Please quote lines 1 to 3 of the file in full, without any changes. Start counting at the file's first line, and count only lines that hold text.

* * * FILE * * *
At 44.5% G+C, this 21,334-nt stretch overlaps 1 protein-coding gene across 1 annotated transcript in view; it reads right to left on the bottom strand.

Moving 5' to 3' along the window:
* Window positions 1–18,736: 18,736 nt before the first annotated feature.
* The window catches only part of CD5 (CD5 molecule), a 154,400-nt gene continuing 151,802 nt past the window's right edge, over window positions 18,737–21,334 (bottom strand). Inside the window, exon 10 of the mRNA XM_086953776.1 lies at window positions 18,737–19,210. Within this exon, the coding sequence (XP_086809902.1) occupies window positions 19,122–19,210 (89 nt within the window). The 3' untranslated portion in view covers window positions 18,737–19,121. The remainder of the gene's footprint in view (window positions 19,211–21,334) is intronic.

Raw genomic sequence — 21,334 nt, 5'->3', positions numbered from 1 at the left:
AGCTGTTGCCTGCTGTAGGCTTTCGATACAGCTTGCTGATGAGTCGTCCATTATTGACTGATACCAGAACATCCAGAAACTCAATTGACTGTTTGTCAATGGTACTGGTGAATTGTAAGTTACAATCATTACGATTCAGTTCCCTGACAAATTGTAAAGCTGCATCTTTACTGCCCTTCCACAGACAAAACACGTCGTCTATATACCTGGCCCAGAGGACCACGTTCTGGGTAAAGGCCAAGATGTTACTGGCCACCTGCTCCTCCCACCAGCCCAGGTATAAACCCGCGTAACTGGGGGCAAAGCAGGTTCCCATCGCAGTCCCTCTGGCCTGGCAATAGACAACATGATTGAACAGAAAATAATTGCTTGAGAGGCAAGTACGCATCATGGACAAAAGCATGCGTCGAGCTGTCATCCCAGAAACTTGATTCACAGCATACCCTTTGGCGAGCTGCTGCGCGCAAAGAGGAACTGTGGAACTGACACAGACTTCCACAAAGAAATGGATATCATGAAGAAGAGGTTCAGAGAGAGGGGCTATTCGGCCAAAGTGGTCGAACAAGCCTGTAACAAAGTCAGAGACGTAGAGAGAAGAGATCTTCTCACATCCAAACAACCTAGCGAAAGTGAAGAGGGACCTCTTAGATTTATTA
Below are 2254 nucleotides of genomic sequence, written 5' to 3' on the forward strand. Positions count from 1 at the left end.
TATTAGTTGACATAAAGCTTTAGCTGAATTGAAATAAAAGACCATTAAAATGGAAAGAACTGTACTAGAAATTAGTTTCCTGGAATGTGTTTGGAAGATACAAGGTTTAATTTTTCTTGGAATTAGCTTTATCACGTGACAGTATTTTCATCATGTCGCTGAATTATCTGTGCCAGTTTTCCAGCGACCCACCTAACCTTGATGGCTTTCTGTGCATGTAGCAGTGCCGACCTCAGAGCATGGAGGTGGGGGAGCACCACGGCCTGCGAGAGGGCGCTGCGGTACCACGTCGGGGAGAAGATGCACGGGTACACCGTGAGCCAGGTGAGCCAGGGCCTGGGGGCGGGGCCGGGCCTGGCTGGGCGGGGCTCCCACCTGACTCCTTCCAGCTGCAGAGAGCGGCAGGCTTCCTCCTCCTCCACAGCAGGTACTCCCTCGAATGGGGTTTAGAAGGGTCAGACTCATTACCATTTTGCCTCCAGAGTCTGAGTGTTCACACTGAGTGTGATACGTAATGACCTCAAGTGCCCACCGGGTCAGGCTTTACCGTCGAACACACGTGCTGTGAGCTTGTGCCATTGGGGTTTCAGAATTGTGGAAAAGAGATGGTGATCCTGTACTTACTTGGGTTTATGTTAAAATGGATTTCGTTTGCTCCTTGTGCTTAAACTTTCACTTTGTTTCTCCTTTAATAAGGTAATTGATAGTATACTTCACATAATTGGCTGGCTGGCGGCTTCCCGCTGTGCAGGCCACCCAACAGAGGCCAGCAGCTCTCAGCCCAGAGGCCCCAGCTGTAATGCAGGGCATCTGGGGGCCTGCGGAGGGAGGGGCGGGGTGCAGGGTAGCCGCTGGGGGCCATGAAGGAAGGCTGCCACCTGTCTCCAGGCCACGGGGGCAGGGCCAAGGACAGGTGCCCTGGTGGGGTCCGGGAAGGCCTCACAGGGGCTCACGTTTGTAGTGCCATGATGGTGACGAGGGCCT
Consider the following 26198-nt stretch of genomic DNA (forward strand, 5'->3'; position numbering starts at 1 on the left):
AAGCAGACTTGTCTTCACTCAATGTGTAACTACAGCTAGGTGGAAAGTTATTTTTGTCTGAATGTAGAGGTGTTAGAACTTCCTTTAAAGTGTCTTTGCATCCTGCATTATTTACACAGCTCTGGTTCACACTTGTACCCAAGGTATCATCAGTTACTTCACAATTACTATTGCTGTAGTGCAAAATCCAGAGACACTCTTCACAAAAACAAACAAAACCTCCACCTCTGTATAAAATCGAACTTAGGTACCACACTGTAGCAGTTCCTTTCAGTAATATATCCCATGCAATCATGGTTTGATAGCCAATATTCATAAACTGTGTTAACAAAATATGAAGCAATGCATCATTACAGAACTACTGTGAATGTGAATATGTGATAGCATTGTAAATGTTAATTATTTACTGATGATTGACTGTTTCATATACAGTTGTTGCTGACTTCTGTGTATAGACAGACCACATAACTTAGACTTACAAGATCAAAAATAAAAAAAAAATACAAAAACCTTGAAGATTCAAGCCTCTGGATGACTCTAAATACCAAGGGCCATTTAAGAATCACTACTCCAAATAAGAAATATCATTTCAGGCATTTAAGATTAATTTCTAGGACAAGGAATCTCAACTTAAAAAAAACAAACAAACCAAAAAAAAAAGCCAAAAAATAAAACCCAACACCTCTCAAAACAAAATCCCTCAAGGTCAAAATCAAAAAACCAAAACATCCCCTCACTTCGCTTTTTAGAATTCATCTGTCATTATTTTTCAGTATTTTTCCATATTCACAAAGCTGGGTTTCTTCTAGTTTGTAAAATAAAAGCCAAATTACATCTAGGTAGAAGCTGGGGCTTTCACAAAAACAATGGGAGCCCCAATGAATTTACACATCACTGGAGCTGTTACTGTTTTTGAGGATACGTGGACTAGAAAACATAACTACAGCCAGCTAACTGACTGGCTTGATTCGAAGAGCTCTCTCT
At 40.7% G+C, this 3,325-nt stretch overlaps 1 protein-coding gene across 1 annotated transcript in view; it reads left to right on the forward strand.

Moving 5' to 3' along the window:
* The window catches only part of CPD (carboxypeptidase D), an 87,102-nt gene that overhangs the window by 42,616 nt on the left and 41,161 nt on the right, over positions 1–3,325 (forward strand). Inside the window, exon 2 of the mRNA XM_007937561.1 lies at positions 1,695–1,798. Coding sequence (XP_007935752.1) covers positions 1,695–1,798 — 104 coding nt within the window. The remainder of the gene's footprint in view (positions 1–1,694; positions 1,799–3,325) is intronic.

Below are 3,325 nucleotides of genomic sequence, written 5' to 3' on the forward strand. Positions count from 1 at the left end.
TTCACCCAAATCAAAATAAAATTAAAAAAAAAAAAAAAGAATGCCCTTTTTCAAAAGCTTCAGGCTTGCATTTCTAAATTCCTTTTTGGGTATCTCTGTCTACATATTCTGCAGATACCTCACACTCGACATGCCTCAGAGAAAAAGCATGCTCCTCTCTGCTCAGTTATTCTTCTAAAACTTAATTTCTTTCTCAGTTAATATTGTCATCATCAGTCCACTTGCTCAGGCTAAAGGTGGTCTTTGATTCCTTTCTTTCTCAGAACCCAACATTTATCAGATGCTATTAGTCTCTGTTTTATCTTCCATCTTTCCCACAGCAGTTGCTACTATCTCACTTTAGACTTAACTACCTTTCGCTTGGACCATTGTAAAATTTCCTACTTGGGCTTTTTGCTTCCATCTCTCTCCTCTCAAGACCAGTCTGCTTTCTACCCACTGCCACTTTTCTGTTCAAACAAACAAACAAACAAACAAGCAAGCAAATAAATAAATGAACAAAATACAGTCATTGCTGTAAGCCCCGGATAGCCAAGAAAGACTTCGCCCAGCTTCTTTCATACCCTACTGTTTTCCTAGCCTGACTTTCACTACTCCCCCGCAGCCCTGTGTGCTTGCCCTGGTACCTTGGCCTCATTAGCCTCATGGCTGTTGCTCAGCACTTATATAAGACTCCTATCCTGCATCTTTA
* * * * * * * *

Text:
At 44.5% G+C, this 21,334-nt stretch overlaps 1 protein-coding gene across 1 annotated transcript in view; it reads right to left on the bottom strand.

Moving 5' to 3' along the window:
* Window positions 1–18,736: 18,736 nt before the first annotated feature.